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Timothy SALTER (b.1942)
After the Sun (1988) [20.01]: (They are all gone into the world of light! [3.00]; Was aber hindert uns zu glauben [3.44]; Traveller [5.31]; He that hath found some fledg’d birds nest [1.56]; Freilich ist es seltsam [4.26])
Matthew Brook (baritone)
Rebecca Kozam (oboe/cor anglais)
Timothy Salter (piano)
Recorded June 2003, Potton Hall, Suffolk
USK 1225CDS [20.01]

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Timothy Salter is known in equal measure for his work as composer, conductor, teacher and pianist. He has been on the staff of the Royal College of Music for some years where he teaches both composition and performance studies. He is also well known as the Musical Director of the Ionian Singers and as a pianist he has accompanied numerous individual singers and choirs.

Usk Recordings is Salter’s own label, dedicated to the recording of new and neglected repertoire. Their disc count now tallies around a dozen or so. Not surprisingly Salter’s own music has figured prominently although composers such as John Casken, Philip Cashian, Simon Bainbridge, Thea Musgrave and Gabriel Jackson to name but a few, have all benefited from having works recorded for the label. A glance through the catalogue also reveals a number of rare works by the likes of Coleridge-Taylor, Stanford and several English Renaissance composers.

This CD “single” of twenty minutes duration, focuses on one work, Salter’s After the Sun, for baritone, oboe (doubling cor anglais) and piano. The piece explores differing aspects of and attitudes towards death through the words of Henry Vaughan, Rainer Maria Rilke and Edward Lowbury. It is Lowbury’s intensely personal Departure III that Salter sets as the fulcrum and emotional centre-piece, framed by Vaughan and Rilke respectively.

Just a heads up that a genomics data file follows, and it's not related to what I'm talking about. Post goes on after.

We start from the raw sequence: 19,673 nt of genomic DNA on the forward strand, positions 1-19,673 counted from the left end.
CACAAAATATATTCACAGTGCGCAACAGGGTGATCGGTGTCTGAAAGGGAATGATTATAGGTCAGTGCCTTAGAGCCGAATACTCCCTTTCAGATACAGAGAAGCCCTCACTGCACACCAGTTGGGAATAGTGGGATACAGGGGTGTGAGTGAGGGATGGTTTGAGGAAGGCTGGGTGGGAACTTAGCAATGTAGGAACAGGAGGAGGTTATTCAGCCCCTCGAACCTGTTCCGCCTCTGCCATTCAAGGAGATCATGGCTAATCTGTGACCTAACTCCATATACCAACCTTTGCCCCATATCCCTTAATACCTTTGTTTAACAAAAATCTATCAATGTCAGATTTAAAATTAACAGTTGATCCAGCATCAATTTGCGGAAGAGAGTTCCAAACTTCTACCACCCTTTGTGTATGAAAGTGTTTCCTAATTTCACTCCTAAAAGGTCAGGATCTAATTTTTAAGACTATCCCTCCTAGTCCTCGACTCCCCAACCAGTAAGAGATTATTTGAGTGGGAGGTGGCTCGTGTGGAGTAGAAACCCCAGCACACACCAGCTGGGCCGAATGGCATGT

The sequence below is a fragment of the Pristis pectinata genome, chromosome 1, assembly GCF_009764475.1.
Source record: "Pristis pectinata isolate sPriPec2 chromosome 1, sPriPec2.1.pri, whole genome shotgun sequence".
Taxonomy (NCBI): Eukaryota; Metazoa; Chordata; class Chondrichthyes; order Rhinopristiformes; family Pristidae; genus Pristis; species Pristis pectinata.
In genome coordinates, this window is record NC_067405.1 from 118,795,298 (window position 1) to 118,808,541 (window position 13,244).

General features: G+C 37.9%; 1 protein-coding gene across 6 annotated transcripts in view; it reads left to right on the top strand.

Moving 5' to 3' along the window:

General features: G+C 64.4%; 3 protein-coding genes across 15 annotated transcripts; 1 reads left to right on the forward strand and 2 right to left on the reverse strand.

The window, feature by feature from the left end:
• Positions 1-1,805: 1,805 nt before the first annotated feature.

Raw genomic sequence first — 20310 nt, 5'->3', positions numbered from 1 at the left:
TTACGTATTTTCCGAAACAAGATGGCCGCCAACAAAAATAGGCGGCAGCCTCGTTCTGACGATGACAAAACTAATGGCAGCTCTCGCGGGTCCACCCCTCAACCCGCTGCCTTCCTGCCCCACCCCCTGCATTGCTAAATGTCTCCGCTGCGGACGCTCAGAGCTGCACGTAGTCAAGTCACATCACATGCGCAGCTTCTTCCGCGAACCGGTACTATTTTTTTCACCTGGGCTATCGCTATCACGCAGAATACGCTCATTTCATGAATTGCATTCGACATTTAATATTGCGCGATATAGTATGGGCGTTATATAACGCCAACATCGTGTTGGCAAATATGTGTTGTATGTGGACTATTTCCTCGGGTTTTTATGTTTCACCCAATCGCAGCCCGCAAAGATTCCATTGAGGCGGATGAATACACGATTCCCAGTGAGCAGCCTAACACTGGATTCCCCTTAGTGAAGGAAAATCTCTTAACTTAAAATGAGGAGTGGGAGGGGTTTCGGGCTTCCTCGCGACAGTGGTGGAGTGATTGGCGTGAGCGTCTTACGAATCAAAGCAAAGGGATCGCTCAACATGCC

It is from this ordering of the poetry that Salter draws his musical structure, a structure that is clearly audible and gives the cycle a sense of both proportion and architectural symmetry. Vaughan’s vision of an ecstatic entry into a world of dazzling white light sets the voice against shimmering piano oscillations before the brightness decays to leave the solo oboe sustained and alone in the transition into Rilke’s twilit world of dark sobriety. Here the character of the music takes on a more expressionistic language, the initially sparse, jagged piano entries texturally filling out. Oboe and piano often shadow each other whilst the baritone’s vocal line also grows from the angular opening to take on a more declamatory nature. The transition for piano alone leading into Departure III or Traveller sets the stillness of atmosphere for Salter’s austerely beautiful setting of Lowbury’s evocative yet quietly powerful words. From this the solo cor anglais line grows naturally into the renewed brighter textures of Vaughan’s He that hath found some fledg’d birds nest with its fleeting references to the shimmering piano accompaniment of the opening Vaughan setting. The extract from Rilke’s Duineser Elegien that concludes the work descends once again into darkness although shot through with occasional flashes of light. There is a final flourish that leaves the resonance of the piano to decay into silence.

As one would expect with the composer at the piano, the performance has a feel of authority with oboist Rebecca Kozam - a former pupil of the Royal College and therefore presumably well known to Salter - and baritone Matthew Brook both acquitting themselves admirably. The sound, whilst somewhat closely recorded, comes across with clarity and presence.

Christopher Thomas

For more information about Salter see




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